Monday, 16 August 2010 14:55

50 Years Ago Late Spring/Early Summer 1957

Written by  Maurice Telleen
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(From general news sources and the 1958 Belgian Review)

One piece of news that I'm sure brought back memories to thousands of ex-GI's was word that the American occupation of Japan was being wound down. The war had, by then, been over for 12 years and I imagine many small occupation outposts had been vacated bit by bit. It was time to leave.

Senator Joseph McCarthy from Wisconsin died at the age of 48. He was considered a true patriot by his followers and completely despised by his critics. It was impossible to be indifferent to the junior senator from Wisconsin ... you either admired him or hated his guts. Count me in the latter group. Eventually his colleagues in the Senate must have been in group 2 as well. Acting on a motion to censure, the Senate voted 67 to 22 to condemn him. I don't know exactly what that means but shortly after his sudden death they held the proper rites for him in the Senate ... sticklers for form and ceremony, I suppose. This time with smiles on their faces.

Over in Britain a world famous painter had made one of Winston Churchill. Churchill hated it ... said it made him look half-witted. Lady Churchill must have been in agreement for she burned it. The fellow with the paints and the reputation called the incineration of his canvas "an act of vandalism unequalled in the history of art." I've looked at it and think Lady Churchill was right to burn it. It did make him look half-witted.

For the first time in 22 years, the prime minister of Canada was a member of the Conservative party. His name was John Diefenbaker. It was sort of a muddle in that the Conservatives did not have the majority. They were, however, the holders of the biggest single block in the House of Commons. The majority of the liberal cabinet deemed it unwise to remain in power with nine of their members defeated in the recent election. So, they more or less, stepped aside. How Canadian–how very civil. I'm not sure we could have done it down here without a lot of noise.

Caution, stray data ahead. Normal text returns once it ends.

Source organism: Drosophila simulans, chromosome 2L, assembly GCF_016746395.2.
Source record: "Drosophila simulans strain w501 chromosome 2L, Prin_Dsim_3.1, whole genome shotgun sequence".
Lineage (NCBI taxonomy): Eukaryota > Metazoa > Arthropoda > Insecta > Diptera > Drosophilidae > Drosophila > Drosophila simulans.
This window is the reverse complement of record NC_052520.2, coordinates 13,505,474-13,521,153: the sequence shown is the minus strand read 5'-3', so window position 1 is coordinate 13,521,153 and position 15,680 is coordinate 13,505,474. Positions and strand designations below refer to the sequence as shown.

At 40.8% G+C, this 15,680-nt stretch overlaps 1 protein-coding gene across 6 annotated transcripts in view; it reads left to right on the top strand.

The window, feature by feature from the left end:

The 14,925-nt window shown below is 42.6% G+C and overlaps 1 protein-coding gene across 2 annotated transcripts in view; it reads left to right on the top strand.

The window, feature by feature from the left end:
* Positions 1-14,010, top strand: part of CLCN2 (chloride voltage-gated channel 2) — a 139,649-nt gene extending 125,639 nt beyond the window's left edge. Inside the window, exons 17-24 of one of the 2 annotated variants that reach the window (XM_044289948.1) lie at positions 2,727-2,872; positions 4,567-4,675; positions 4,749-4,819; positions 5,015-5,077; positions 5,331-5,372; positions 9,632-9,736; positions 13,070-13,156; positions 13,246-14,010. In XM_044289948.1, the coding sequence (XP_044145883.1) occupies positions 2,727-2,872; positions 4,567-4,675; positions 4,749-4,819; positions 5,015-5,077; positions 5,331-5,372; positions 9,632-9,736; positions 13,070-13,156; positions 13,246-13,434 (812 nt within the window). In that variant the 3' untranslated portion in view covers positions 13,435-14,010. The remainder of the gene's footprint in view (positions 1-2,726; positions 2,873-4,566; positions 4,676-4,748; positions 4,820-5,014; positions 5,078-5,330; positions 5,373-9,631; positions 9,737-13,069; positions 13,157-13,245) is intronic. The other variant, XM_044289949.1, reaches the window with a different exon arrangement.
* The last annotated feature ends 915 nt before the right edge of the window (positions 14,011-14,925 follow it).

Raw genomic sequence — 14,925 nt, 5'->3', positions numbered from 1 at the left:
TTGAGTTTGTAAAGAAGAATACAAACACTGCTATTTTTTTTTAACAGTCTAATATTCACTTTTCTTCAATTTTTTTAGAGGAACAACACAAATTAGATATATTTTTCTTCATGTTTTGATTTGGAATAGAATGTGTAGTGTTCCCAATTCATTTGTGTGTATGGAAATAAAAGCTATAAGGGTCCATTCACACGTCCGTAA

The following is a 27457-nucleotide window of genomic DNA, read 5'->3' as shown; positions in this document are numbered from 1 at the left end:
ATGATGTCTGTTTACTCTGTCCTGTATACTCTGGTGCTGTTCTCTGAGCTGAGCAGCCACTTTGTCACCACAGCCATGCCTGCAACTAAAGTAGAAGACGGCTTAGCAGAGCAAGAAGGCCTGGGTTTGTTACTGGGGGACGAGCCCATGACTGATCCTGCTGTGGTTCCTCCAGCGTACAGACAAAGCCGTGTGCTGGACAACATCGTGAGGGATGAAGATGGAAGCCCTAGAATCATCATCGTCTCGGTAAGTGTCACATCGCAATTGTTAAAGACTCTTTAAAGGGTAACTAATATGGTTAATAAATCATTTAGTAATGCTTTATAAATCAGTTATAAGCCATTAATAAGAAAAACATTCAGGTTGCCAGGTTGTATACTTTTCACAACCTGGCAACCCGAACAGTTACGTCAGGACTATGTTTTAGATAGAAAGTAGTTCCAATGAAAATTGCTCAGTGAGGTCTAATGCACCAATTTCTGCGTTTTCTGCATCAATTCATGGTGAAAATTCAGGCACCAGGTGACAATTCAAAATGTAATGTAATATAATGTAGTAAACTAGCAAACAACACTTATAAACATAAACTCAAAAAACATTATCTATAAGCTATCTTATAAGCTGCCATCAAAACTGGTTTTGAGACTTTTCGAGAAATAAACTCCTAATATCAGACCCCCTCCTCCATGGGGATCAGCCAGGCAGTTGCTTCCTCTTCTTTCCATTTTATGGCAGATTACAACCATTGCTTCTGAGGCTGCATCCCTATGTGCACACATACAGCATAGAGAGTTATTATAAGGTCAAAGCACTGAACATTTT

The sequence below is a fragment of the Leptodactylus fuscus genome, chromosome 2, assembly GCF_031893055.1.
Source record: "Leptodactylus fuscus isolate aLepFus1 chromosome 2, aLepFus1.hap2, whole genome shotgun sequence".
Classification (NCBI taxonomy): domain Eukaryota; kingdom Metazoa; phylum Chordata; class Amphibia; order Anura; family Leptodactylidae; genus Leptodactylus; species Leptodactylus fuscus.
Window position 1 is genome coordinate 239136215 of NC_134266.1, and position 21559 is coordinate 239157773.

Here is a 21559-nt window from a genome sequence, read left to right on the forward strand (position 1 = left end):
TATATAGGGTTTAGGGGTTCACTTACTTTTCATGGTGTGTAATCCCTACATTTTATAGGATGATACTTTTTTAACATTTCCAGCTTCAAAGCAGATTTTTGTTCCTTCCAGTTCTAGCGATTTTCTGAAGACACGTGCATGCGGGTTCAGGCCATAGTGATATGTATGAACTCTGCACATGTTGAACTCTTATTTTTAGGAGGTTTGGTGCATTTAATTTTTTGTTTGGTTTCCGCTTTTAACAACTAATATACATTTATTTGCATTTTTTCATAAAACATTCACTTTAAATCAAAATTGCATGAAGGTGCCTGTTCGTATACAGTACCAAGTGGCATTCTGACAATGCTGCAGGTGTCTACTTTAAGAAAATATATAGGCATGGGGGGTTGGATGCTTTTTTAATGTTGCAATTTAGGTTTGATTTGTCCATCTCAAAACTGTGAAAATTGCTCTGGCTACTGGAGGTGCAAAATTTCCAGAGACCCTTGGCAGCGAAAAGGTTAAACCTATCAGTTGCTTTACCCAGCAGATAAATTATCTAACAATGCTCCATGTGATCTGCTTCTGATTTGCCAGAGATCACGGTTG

I note that our government had agreed to give Poland almost 50 million dollars worth of farm machinery! Poland had a lot of horses. What were we trying to do–hook them on diesel fuel? Improve them? Instruct them? There was a lot of strangeness going on. There usually is.

Here in the U.S. the draft horse business appeared to have sort of bottomed out. The 1958 Belgian Review, reporting on the fiscal year that ended in December 1957, reported the registration of 113 stallions and 225 mares for a total of 338 for the year. On the transfer side, 124 stallions and 343 mares showed up for a total of 467. Maybe the most encouraging thing was that 46 new memberships were issued. Was it the light at the end of the tunnel? Maybe, at least the slide was over. The Percherons and Clydesdales were also hanging in there. The Suffolks and Shires were, I'd say, either on life support or the endangered species list. Take your choice, but they were not totally defeated either.

What is impressive to me is the number of sons of those breeders who, in the face of ridicule from agricultural advisors and the indifference of their peers, went on and became breeders themselves. That was quite impressive. The McMain and Schneckloth families here in Iowa and the House and Eller families in Indiana come quickly to mind. There are many others elsewhere and in other breeds.